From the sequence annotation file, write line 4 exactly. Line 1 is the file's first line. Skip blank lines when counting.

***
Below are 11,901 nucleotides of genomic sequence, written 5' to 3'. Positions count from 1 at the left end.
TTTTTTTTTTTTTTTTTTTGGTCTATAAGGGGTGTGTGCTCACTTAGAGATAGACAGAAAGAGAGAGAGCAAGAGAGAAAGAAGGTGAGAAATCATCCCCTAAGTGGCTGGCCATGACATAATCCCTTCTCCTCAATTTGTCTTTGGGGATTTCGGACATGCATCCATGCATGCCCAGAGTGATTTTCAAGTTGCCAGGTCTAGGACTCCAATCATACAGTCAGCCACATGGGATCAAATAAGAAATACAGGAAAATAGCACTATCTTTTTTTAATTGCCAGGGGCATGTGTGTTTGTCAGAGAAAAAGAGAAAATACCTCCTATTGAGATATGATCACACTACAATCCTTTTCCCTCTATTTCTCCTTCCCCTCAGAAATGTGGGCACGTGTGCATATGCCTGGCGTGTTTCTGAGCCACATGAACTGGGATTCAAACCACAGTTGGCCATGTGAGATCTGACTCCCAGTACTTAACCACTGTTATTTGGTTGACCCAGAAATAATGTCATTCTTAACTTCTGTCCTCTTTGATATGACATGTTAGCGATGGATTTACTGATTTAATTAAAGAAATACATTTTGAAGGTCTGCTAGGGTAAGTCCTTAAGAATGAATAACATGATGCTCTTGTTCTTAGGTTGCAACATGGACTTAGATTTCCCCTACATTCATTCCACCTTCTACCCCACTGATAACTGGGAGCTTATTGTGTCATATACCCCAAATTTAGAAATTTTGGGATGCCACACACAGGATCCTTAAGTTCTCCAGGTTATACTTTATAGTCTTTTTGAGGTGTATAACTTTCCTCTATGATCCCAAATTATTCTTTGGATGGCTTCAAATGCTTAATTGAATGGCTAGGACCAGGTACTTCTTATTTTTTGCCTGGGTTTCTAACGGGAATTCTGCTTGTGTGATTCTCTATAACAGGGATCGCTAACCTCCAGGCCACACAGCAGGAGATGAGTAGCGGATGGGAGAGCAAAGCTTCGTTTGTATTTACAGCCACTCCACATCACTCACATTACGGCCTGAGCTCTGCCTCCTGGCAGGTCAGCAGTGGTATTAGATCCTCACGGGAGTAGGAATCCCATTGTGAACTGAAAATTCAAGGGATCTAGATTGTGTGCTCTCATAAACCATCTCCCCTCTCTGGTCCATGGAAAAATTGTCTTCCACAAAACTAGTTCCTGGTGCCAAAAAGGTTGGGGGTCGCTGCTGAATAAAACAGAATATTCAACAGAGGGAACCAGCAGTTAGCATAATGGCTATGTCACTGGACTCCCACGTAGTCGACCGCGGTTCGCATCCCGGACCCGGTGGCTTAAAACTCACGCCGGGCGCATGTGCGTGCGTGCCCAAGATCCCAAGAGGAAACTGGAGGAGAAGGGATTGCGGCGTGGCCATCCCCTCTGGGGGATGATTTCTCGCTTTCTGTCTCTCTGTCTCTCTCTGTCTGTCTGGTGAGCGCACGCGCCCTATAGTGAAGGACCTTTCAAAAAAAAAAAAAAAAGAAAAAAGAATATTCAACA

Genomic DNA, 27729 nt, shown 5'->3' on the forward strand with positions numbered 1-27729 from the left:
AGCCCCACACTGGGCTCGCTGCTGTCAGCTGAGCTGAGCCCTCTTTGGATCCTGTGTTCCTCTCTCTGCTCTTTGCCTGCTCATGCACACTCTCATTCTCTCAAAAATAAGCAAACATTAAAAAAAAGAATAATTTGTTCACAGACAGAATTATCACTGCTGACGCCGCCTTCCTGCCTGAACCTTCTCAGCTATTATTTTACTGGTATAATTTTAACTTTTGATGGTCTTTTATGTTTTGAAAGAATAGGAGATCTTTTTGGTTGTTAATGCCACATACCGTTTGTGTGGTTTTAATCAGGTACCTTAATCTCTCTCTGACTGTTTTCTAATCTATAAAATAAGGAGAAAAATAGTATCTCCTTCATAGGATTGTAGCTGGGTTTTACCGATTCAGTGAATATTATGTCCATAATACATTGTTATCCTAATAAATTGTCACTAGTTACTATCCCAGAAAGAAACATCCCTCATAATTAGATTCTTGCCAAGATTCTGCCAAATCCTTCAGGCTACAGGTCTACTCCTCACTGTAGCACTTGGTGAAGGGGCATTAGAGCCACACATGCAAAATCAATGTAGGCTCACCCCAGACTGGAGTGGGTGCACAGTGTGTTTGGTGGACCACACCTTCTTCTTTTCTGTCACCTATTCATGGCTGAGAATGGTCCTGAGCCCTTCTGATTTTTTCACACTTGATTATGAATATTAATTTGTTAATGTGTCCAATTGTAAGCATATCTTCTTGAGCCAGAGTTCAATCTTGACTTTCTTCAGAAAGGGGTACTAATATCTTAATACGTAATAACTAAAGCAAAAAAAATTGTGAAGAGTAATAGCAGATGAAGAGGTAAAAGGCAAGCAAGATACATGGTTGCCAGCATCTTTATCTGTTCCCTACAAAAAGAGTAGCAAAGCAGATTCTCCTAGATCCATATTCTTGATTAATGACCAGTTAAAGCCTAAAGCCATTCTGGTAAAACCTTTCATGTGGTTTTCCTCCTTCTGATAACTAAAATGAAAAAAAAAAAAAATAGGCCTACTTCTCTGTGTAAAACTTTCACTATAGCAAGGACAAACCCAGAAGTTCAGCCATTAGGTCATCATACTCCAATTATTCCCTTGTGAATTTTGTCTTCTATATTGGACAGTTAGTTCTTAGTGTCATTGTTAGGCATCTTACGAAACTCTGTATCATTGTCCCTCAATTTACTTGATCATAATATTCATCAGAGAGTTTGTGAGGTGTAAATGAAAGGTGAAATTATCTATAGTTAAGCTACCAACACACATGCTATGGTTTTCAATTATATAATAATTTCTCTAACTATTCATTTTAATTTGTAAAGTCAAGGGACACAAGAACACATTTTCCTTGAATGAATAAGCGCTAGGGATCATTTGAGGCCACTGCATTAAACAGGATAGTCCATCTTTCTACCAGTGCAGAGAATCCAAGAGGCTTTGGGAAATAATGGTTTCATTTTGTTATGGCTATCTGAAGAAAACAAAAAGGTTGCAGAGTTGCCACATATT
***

AGCCCCACACTGGGCTCGCTGCTGTCAGCTGAGCTGAGCCCTCTTTGGATCCTGTGTTCCTCTCTCTGCTCTTTGCCTGCTCATGCACACTCTCATTCTCTCAAAAATAAGCAAACATTAAAAAAAAGAATAATTTGTTCACAGACAGAATTATCACTGCTGACGCCGCCTTCCTGCCTGAACCTTCTCAGCTATTATTTTACTGGTATAATTTTAACTTTTGATGGTCTTTTATGTTTTGAAAGAATAGGAGATCTTTTTGGTTGTTAATGCCACATACCGTTTGTGTGGTTTTAATCAGGTACCTTAATCTCTCTCTGACTGTTTTCTAATCTATAAAATAAGGAGAAAAATAGTATCTCCTTCATAGGATTGTAGCTGGGTTTTACCGATTCAGTGAATATTATGTCCATAATACATTGTTATCCTAATAAATTGTCACTAGTTACTATCCCAGAAAGAAACATCCCTCATAATTAGATTCTTGCCAAGATTCTGCCAAATCCTTCAGGCTACAGGTCTACTCCTCACTGTAGCACTTGGTGAAGGGGCATTAGAGCCACACATGCAAAATCAATGTAGGCTCACCCCAGACTGGAGTGGGTGCACAGTGTGTTTGGTGGACCACACCTTCTTCTTTTCTGTCACCTATTCATGGCTGAGAATGGTCCTGAGCCCTTCTGATTTTTTCACACTTGATTATGAATATTAATTTGTTAATGTGTCCAATTGTAAGCATATCTTCTTGAGCCAGAGTTCAATCTTGACTTTCTTCAGAAAGGGGTACTAATATCTTAATACGTAATAACTAAAGCAAAAAAAATTGTGAAGAGTAATAGCAGATGAAGAGGTAAAAGGCAAGCAAGATACATGGTTGCCAGCATCTTTATCTGTTCCCTACAAAAAGAGTAGCAAAGCAGATTCTCCTAGATCCATATTCTTGATTAATGACCAGTTAAAGCCTAAAGCCATTCTGGTAAAACCTTTCATGTGGTTTTCCTCCTTCTGATAACTAAAATGAAAAAAAAAAAAAATAGGCCTACTTCTCTGTGTAAAACTTTCACTATAGCAAGGACAAACCCAGAAGTTCAGCCATTAGGTCATCATACTCCAATTATTCCCTTGTGAATTTTGTCTTCTATATTGGACAGTTAGTTCTTAGTGTCATTGTTAGGCATCTTACGAAACTCTGTATCATTGTCCCTCAATTTACTTGATCATAATATTCATCAGAGAGTTTGTGAGGTGTAAATGAAAGGTGAAATTATCTATAGTTAAGCTACCAACACACATGCTATGGTTTTCAATTATATAATAATTTCTCTAACTATTCATTTTAATTTGTAAAGTCAAGGGACACAAGAACACATTTTCCTTGAATGAATAAGCGCTAGGGATCATTTGAGGCCACTGCATTAAACAGGATAGTCCATCTTTCTACCAGTGCAGAGAATCCAAGAGGCTTTGGGAAATAATGGTTTCATTTTGTTATGGCTATCTGAAGAAAACAAAAAGGTTGCAGAGTTGCCACATATT